iZombie recap: Reflections of the Way Liv Used to Be
“You know, who we were isn’t who we are. It’s practice for who we want to become.” —Major
While season 1 of iZombie focused on introspection, season 2 has been largely about relationships and interactions: the external. Liv, more comfortable in her soft-as-the-driven-snow skin, has shed a lot of her feelings of inadequacy, striving to pull herself out of the well of zombie alienation. Of course, it helps that most of her nearest and dearest now know that she’s a zombie. It’s harder to feel alone when you’re not shouldering the burden of a heavy secret — that just happens to have totally changed your life.
We assume, of course, that life is good when you’re a gorgeous, happy-go-lucky medical student with a washboard abs fiancé and culinary cravings that are, at their scariest, sugary carbs. But iZombie does love to toy with the nature of “good,” doesn’t it? When Liv eats brains, it’s not gross; in fact, it usually saves the day. And with this aptly titled episode, we’re left asking ourselves: Is Liv happier now? Before life was good, but now she’s a damn crusader for good. Does that then make pre-zombie life “bad”?
Brain-of-the-week Bailey is a type-A, Adderall-popping overachiever who was destined for greatness until some skinny dipping coeds found her swimming with the fishes. (Okay, not fishes, just an indoor pool, but how funny was Ravi’s Godfather impression?) For the first time I can remember, Liv decides to eat Bailey’s brain not just to help solve the case, but to help understand herself. Although Liv has memories of the way she used to be, a self-proclaimed “praise-aholic,” a coupe that runs on compliments, she is also incredibly self-aware now. Over the course of the season, we’ve seen her grow to understand how important working with Babineaux is, both to her mental well-being and to the person she has become.
When Liv asks Ravi if he thinks someone like him would be friends with someone like her, pre-zombie, the vulnerability is sweet but also revealing. She’s so busy crusading all the time that you rarely get a glimpse of self-doubt. Seeing Bailey reminded her of how she used to be. Hindsight is 20/20, and for the first time, Liv sees the bloom has fallen off her rosy past.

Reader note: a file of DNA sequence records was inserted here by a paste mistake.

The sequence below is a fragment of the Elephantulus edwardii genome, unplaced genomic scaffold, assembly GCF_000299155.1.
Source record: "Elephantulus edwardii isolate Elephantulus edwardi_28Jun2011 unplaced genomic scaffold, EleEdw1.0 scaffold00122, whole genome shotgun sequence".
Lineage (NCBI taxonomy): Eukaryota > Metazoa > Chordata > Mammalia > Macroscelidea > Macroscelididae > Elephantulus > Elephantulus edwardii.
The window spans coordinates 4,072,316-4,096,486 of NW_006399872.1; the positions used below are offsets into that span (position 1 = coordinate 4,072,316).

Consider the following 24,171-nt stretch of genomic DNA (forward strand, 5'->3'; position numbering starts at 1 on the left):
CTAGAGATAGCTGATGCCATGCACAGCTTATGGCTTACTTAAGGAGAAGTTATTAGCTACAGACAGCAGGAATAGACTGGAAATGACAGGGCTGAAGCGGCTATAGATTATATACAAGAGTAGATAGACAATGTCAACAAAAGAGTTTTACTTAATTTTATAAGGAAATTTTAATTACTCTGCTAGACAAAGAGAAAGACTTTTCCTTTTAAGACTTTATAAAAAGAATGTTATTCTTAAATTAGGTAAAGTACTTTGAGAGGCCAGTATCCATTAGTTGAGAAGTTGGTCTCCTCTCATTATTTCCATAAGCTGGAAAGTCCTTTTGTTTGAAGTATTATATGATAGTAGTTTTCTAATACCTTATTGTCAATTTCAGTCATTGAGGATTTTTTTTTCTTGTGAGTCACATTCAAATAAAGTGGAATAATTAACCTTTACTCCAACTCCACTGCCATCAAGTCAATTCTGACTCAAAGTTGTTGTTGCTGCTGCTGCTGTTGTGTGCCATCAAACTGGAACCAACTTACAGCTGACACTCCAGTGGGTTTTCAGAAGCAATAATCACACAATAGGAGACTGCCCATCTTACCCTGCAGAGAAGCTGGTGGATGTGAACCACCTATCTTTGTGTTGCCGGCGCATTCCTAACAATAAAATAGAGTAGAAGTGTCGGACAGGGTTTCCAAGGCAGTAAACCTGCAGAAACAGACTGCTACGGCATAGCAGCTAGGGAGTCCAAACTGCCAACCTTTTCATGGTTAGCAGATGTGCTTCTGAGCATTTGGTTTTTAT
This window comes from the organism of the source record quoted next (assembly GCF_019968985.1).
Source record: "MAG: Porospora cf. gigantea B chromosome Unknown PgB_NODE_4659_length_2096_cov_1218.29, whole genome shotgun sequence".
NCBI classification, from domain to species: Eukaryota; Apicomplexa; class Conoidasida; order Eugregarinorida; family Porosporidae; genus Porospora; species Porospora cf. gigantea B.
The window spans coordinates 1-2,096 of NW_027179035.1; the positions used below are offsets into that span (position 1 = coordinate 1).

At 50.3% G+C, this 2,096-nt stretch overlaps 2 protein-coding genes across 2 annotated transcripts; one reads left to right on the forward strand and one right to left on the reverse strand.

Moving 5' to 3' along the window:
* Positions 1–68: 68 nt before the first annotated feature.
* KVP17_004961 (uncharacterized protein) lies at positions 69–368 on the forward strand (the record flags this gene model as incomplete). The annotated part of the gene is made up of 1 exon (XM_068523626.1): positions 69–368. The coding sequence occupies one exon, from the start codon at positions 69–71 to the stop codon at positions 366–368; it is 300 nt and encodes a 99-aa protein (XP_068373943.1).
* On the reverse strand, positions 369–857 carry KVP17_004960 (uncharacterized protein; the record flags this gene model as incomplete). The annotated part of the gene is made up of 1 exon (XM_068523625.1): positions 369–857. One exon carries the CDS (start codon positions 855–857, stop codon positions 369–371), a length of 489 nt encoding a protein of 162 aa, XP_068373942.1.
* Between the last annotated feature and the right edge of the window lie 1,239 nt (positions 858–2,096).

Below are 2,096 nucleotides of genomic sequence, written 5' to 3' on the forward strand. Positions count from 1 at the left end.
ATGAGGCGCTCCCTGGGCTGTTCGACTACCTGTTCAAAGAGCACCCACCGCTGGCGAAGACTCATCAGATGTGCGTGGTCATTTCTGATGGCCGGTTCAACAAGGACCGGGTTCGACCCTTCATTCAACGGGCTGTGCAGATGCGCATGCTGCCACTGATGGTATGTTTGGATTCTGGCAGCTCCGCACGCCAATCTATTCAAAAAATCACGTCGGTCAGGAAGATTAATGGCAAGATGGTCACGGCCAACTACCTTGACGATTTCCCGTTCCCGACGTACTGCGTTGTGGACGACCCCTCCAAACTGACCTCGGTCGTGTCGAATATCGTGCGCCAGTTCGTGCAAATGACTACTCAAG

Even Major and Ravi can see it. When Major tells Ravi the truth behind the Chaos Killer, well the Chaos “Kidnapper,” they both agree that telling Liv is the worst possible idea. I always though that Major was trying to save Liv from being killed. But it’s so much more complicated than that. He’s trying to save Liv from the self that she’s become and the self she left behind. Raining on her validation parade would not only make her retreat back into the lonely new zombie that we met in episode 1, but also would likely drive her to save the day, thereby putting her in danger. He obviously doesn’t want her dead, to be sure. But he also doesn’t want her to be unhappy.
With all this soul searching going on, the decision to give Blaine amnesia is clever. Of all the characters on the show, Blaine has done no good — it’s fairly black and white — except in the service of making himself The Biggest Baddest Bad. But wipe his memory clean and suddenly he’s a tabula rasa, absolutely required to be the most introspective of all of them. But in a twist of fate (or plot), all of his introspection is external because he’s relying on other people to put the pieces of his life together.
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The pieces of the case of the week, however, are fairly straightforward — and directly connected to solving the tainted Utopium puzzle. As iZombie’s sophomore season has unfolded, the cases have become more and more intertwined with the overall doozy of a plot web. Benedetto (Keith Mars, it’s always so good to see you) had been running his own informant program, which is a shady but potentially useful way to track down Lucky U. That is, until it turns deadly and your bad-guy informant Steve kills your good-girl informant Bailey. And then it culminates not with an arrest, but with Chief knocking you on your ass and killing your bad-apple informant.
Chief and Don E., man. I really thought they’d be loyal until the end. But they’re pulling one over on Blaine so harshly that you almost feel sorry for the guy. But there’s a bright side: Blaine is brilliant, and when two subpar henchman start running the show, someone is bound to slip up. (Which is great because next week we get back-to-back episodes and a finale, so please please please let us get some answers.)